It’s difficult in the revelry of making a character whom you love to push them, pull them, and tear them down because we see so much of ourselves in them and a sensible person wouldn’t willingly foment such a grievous challenge to their well-being. But rarely do we examine the lives of those who sat content in the quiet corners and rarer still do we seek to emulate or live vicariously through them. The emblems of our restricted desires seek adventure, and where adventure lays so do harrowing risks.
The first obstacle for the new writer is presenting physical vulnerability for their protagonist. Riding on the ego trip of playing God with a story, it’s tough to kneecap the badass who doesn’t take guff from anyone. As kids we all have the Superman fantasy of being stronger than everyone, being able to do anything. Channeling that into an almighty superhero or martial artist or mercenary team (as I did on my first go around) is ecstasy for the writer and boredom for the reader. Without challenge there’s no tension and having the protagonist clear out his tenth room full of baddies without breaking a sweat will become a challenge for the reader.
It disrupts the fantasy to have the writer’s plaything get scuffed. Good. I have lottery fantasies and those are half-baked wish list at best. Want me to stretch them out for a hundred thousand words?
The solution is a simple as the problem: Hand crushed in an animal trap? Learn to fight one handed. Work with the issue. Fight, fail, get up, overcome. Here the writer (through the character) must acknowledge their innate specialty won’t resolve every problem they encounter and they’ll have to rely upon less polished skills developing those in the process. It doesn’t even have to be a heady swerve to an otherwise base power fantasy story. The axe swinging barbarian brute might require an enchanted mcguffin from a Goddess he can’t defeat in battle forcing him to try and seduce her.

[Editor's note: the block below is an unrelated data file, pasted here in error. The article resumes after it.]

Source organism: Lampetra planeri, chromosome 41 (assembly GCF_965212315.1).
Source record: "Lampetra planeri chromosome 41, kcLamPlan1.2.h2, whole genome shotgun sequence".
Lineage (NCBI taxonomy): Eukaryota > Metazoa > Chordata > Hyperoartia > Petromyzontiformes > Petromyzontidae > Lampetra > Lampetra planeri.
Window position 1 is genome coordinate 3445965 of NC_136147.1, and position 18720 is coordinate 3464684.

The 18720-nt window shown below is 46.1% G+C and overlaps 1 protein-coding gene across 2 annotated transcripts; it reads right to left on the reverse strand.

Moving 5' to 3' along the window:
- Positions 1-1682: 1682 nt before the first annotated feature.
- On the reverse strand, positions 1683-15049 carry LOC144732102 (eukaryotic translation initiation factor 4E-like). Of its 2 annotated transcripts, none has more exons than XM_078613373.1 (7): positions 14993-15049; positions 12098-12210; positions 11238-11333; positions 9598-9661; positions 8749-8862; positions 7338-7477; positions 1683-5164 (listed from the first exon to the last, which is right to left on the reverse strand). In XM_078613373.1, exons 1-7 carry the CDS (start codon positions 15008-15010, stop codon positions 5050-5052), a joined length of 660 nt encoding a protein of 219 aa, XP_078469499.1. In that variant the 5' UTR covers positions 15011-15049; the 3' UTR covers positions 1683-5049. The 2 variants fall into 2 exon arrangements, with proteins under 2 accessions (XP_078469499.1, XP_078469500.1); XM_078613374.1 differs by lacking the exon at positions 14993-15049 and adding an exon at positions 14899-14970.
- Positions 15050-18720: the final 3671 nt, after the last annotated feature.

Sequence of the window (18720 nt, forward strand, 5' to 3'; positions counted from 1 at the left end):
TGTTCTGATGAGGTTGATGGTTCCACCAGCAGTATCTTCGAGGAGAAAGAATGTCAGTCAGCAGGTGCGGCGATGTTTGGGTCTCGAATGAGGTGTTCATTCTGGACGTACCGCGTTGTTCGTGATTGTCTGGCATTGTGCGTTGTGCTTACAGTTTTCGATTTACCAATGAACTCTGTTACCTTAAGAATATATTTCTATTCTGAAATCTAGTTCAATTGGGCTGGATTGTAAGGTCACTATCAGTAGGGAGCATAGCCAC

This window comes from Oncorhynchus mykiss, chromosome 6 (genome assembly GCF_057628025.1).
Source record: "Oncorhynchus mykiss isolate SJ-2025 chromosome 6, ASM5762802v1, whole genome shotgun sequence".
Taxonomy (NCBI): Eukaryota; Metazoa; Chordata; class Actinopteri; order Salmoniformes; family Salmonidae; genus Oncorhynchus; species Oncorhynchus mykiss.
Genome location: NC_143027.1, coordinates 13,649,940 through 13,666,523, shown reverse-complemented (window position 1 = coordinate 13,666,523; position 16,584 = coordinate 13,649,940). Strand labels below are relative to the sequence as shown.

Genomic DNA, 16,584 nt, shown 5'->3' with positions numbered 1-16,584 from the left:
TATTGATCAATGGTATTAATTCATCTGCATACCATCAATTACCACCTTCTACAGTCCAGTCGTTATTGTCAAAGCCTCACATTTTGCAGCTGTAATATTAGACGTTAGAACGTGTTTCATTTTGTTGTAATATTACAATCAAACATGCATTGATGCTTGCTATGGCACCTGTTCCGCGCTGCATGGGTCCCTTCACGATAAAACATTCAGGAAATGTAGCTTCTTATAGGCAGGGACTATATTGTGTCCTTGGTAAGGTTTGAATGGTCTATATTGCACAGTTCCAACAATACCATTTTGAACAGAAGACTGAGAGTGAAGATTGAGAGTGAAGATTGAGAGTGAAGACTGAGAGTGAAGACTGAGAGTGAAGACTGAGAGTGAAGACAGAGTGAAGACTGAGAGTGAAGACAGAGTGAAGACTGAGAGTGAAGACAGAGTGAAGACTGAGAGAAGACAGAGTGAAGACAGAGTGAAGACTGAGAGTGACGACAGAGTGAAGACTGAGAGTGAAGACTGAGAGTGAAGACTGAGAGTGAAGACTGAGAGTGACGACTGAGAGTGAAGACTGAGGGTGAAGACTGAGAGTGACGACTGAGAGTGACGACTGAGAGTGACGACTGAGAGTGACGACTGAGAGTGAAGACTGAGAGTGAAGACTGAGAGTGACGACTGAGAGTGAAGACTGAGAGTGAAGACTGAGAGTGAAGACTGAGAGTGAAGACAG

I’ve seen many inexperienced writers fall in this trapping due to an overly taut relationship with their vicarious protagonist. Men, women, young, and old, the mental fragility is that any criticism of the character isn’t in total control then what does that say about the writer? To any writer in this headspace I ask you, has your life been a flawless field of gumdrops? Probably not otherwise you’d have little to write about. But there in those moments of strife you found inspiration to write. So why can’t your character go through those same struggles and find a way to carry on?
It sounds like corny fiction but in the real world when you landed chest first on some playground equipment during a game of tag and had the wind knocked out of you in front of everyone you didn’t think it too cheesy to clamber up and keep playing. It was just a game, you say, “Nah, I’m cool” and move on. Real life is far cheesier than fiction. Having your protagonist fall on their face and dust themselves off isn’t dreck; it might be the most realistic thing in your story.
The next obstacle for a new writer, once they understand what occurs behind the plot like a car enthusiast opening the hood of their dream machine for the first time, is finding their characters in emotional distress.
Recently I picked up a story I’d put down months ago and came upon the spark for this piece. The protagonist, an older girl born to be a sacrifice, expresses a high degree of sass from her debut and doesn’t let up. From the farewell party to the ceremony she always has a sure remark and on her lonesome steels her courage to press on within a paragraph of each raised doubt. Even after a near death experience when her benefactor asks if she’s okay she cuts a, “No thanks to you” remark before the author redirects her back to the plot.